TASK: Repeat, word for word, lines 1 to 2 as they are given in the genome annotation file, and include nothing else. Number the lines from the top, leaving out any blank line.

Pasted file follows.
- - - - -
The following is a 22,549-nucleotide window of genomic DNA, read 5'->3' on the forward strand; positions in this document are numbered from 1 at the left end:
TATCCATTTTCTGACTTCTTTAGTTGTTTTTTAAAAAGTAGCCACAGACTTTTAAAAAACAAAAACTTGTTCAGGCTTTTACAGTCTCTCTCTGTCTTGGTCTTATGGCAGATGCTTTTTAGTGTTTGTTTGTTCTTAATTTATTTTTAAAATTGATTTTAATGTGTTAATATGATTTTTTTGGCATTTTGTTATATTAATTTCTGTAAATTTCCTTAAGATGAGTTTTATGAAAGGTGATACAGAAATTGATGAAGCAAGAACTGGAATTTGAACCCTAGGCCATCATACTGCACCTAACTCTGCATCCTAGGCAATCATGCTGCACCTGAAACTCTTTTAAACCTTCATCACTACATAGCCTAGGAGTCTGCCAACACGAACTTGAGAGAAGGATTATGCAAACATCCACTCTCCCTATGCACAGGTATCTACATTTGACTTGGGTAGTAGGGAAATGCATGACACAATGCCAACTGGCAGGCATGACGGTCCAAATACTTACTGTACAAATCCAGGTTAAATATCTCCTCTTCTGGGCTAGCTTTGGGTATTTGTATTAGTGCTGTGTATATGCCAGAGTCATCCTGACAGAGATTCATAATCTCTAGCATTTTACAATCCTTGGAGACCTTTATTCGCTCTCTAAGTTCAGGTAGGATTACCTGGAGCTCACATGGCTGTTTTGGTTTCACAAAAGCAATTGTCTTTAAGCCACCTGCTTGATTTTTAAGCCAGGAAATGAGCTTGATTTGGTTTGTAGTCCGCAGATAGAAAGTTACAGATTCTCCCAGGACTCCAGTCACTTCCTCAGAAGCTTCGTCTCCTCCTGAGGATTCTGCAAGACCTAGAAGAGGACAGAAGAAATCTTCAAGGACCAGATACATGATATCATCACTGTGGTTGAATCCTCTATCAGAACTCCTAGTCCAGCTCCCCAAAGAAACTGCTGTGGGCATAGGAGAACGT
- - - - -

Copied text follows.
The following is a 22,549-nucleotide window of genomic DNA, read 5'->3' on the forward strand; positions in this document are numbered from 1 at the left end:
TATCCATTTTCTGACTTCTTTAGTTGTTTTTTAAAAAGTAGCCACAGACTTTTAAAAAACAAAAACTTGTTCAGGCTTTTACAGTCTCTCTCTGTCTTGGTCTTATGGCAGATGCTTTTTAGTGTTTGTTTGTTCTTAATTTATTTTTAAAATTGATTTTAATGTGTTAATATGATTTTTTTGGCATTTTGTTATATTAATTTCTGTAAATTTCCTTAAGATGAGTTTTATGAAAGGTGATACAGAAATTGATGAAGCAAGAACTGGAATTTGAACCCTAGGCCATCATACTGCACCTAACTCTGCATCCTAGGCAATCATGCTGCACCTGAAACTCTTTTAAACCTTCATCACTACATAGCCTAGGAGTCTGCCAACACGAACTTGAGAGAAGGATTATGCAAACATCCACTCTCCCTATGCACAGGTATCTACATTTGACTTGGGTAGTAGGGAAATGCATGACACAATGCCAACTGGCAGGCATGACGGTCCAAATACTTACTGTACAAATCCAGGTTAAATATCTCCTCTTCTGGGCTAGCTTTGGGTATTTGTATTAGTGCTGTGTATATGCCAGAGTCATCCTGACAGAGATTCATAATCTCTAGCATTTTACAATCCTTGGAGACCTTTATTCGCTCTCTAAGTTCAGGTAGGATTACCTGGAGCTCACATGGCTGTTTTGGTTTCACAAAAGCAATTGTCTTTAAGCCACCTGCTTGATTTTTAAGCCAGGAAATGAGCTTGATTTGGTTTGTAGTCCGCAGATAGAAAGTTACAGATTCTCCCAGGACTCCAGTCACTTCCTCAGAAGCTTCGTCTCCTCCTGAGGATTCTGCAAGACCTAGAAGAGGACAGAAGAAATCTTCAAGGACCAGATACATGATATCATCACTGTGGTTGAATCCTCTATCAGAACTCCTAGTCCAGCTCCCCAAAGAAACTGCTGTGGGCATAGGAGAACGT